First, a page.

x86 or PowerPC for network processing

  • Thread starter Alexander Krizhanovsky
  • Start date

Alexander Krizhanovsky


I'm not sure that I'm posting to the right group - sorry if I'm wrong.

We need to choose hardware platform for our network processing
appliance (common 1-2U server, not an embedded device). Currently
we're going to use only base hardware, without specific hardware like
NPU or FPGA. I have experience with Bivio 7000 platform - high
performance platform for network processing, which is very close to
what we're looking for. Bivio in its solutions uses Freescale MPC7448
processors for application processing units (on which a user can run
his or her custom applications like IDS, HTTP proxy etc).

I had a look at MPC7448 specification: 2 32bit cores, 1.6Ghz, 32KB L1i
and L1d, 1MB L2, 32 general purpose registers and emphasize on
superscalar abilities (4 (3 + branch) instructions per clock). The CPU
costs about $250. Intel Xeon E5606 costs about the same, but has 4
64bit cores, 2.13Ghz, 32KB L1i and L1d, 256KB L2 per core, 8MB L3, 16
general purpose registers.

So why it has sense to use PowerPC processor instead of x86-46 for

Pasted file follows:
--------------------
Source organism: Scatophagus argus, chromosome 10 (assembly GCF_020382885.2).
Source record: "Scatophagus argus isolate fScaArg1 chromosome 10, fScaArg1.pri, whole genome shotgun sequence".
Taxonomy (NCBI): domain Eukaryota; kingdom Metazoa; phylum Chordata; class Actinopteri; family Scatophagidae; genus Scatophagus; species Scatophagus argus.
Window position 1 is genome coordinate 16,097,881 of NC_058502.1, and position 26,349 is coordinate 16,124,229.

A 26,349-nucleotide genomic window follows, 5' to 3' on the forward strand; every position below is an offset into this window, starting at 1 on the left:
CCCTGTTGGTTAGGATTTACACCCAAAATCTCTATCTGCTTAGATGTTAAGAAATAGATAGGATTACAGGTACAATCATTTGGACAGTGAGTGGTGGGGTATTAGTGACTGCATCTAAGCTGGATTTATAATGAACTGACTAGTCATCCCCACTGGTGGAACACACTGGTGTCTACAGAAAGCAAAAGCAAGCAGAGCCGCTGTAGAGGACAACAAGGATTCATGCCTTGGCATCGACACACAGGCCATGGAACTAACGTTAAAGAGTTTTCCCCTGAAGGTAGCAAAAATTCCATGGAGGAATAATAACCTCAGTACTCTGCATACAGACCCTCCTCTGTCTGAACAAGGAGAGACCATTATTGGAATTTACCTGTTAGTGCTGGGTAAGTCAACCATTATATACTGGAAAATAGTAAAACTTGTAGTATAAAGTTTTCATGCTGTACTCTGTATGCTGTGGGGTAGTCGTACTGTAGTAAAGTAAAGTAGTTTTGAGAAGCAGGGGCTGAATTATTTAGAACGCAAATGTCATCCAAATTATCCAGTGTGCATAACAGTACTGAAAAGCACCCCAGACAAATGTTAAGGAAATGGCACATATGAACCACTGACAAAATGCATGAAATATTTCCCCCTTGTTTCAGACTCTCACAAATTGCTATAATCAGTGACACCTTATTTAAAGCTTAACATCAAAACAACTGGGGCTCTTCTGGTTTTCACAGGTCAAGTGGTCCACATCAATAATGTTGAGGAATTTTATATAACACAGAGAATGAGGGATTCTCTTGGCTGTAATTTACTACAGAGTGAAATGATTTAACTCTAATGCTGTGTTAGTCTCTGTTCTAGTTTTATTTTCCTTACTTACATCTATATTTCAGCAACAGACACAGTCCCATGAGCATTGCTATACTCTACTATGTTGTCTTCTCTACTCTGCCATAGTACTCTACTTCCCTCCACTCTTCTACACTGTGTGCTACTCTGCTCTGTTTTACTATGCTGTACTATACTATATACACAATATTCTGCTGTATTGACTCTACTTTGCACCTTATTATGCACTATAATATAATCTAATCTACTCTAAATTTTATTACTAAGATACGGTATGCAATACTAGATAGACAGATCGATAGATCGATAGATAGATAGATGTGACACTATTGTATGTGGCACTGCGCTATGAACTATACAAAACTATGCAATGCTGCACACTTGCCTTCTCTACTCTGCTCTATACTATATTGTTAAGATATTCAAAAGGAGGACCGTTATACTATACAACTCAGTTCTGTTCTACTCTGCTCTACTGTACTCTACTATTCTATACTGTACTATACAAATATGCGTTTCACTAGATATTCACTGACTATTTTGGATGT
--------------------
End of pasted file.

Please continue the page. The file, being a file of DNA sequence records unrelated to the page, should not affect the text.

high performance network processing? From my point of view double
number of cores and larger caches must beat double number of registers
and maybe better instruction level parallelism (however x86-64 is also
superscalar processor).

The typical workload for our application is memory intensive
operations which requires gigabytes of RAM with large work sets (i.e.
we have relatively low cache hit).

Alexander Krizhanovsky

I would say it's using PPC processor because it's likely cheaper. Even
though you listed a price of $250, I'm sure it's available for a lot
cheaper than that for embedded applications.

Hi Yousuf,

thanks for the reply.

I took the price from
, for MC7448VU1600LD model. Also I found AMD Opteron 4280 which costs
about the same ($255), but has 8 64bit cores, 2.8Ghz, 48KB L1i and
L1d, 1MB L2 per core, 8MB shared L3.

However it seems AMD Opteron and Intel Xeon consume much more power.
So probably, performance to power consumption ratio is also the

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